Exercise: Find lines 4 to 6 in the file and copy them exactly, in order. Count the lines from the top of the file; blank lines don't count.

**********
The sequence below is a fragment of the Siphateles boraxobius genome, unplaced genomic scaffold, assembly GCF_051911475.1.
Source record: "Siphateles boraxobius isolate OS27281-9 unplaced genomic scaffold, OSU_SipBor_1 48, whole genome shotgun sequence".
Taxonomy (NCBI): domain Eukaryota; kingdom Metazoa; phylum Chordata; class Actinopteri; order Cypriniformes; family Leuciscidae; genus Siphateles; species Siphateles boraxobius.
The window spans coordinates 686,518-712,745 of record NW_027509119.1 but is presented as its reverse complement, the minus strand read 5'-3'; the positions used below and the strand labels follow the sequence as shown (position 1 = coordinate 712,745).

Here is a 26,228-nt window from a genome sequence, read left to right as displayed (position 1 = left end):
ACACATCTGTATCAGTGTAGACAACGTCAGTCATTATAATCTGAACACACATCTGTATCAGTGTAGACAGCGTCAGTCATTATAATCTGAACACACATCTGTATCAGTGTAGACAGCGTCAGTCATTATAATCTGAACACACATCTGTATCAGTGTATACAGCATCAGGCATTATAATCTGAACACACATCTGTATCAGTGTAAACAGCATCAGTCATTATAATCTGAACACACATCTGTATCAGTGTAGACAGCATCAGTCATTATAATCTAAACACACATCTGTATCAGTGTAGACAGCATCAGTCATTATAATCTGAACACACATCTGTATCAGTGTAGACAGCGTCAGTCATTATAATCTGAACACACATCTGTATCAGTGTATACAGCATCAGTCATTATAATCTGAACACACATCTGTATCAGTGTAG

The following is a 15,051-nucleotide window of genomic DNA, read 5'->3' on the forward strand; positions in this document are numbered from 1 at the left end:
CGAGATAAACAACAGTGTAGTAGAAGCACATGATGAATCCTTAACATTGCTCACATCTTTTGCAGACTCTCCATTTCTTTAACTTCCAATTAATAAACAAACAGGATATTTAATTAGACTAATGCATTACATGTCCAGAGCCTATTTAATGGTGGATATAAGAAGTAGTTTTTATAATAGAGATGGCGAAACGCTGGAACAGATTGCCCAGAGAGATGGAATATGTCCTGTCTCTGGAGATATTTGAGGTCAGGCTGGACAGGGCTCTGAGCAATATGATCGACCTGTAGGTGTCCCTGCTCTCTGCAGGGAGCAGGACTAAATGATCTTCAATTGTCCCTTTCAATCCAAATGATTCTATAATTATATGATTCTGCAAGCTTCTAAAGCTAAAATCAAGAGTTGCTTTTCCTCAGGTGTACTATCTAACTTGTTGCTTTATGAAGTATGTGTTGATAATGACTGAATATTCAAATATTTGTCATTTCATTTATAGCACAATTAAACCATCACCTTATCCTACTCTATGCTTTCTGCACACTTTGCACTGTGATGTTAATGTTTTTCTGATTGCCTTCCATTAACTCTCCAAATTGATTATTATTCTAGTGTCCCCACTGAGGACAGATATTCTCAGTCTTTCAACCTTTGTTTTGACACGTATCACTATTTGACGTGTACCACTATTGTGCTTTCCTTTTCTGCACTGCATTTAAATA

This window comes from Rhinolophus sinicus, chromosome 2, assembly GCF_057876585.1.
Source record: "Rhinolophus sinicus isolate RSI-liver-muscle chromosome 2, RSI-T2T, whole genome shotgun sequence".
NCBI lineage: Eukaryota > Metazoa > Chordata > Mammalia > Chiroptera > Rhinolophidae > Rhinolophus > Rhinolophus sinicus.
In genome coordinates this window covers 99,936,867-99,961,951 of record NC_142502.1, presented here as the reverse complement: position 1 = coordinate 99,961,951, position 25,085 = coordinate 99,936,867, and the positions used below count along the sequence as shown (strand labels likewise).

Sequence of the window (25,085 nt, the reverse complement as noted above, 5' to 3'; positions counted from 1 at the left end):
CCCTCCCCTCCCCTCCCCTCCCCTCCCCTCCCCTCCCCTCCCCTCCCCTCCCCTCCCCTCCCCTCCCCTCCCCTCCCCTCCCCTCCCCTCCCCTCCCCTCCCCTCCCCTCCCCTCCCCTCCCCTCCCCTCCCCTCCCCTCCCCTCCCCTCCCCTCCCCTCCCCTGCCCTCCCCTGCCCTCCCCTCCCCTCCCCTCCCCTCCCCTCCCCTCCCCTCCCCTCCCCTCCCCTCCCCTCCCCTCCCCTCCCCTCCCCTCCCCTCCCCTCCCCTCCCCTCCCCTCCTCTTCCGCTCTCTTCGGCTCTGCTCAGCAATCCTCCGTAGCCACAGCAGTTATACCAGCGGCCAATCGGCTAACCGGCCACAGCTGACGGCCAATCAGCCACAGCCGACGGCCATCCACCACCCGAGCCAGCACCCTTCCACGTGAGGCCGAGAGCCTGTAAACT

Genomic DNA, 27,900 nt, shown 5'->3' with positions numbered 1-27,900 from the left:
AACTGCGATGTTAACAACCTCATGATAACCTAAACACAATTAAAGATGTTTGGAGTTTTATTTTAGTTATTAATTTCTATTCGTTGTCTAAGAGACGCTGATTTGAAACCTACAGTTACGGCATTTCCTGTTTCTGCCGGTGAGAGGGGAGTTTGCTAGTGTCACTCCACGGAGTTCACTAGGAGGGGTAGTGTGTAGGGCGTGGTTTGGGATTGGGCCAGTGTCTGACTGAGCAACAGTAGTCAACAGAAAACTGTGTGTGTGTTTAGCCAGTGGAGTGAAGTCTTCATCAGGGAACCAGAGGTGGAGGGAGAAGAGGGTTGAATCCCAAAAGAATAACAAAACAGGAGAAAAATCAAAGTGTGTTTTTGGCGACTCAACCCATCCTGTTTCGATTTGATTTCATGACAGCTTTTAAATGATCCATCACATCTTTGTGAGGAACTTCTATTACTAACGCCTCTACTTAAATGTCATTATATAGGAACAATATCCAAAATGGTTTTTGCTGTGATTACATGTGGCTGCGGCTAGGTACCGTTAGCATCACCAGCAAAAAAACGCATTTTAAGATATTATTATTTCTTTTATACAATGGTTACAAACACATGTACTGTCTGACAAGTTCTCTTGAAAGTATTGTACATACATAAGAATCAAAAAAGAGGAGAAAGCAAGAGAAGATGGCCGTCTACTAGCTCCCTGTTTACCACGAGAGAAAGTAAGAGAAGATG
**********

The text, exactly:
The window spans coordinates 686,518-712,745 of record NW_027509119.1 but is presented as its reverse complement, the minus strand read 5'-3'; the positions used below and the strand labels follow the sequence as shown (position 1 = coordinate 712,745).

Here is a 26,228-nt window from a genome sequence, read left to right as displayed (position 1 = left end):
ACACATCTGTATCAGTGTAGACAACGTCAGTCATTATAATCTGAACACACATCTGTATCAGTGTAGACAGCGTCAGTCATTATAATCTGAACACACATCTGTATCAGTGTAGACAGCGTCAGTCATTATAATCTGAACACACATCTGTATCAGTGTATACAGCATCAGGCATTATAATCTGAACACACATCTGTATCAGTGTAAACAGCATCAGTCATTATAATCTGAACACACATCTGTATCAGTGTAGACAGCATCAGTCATTATAATCTAAACACACATCTGTATCAGTGTAGACAGCATCAGTCATTATAATCTGAACACACATCTGTATCAGTGTAGACAGCGTCAGTCATTATAATCTGAACACACATCTGTATCAGTGTATACAGCATCAGTCATTATAATCTGAACACACATCTGTATCAGTGTAG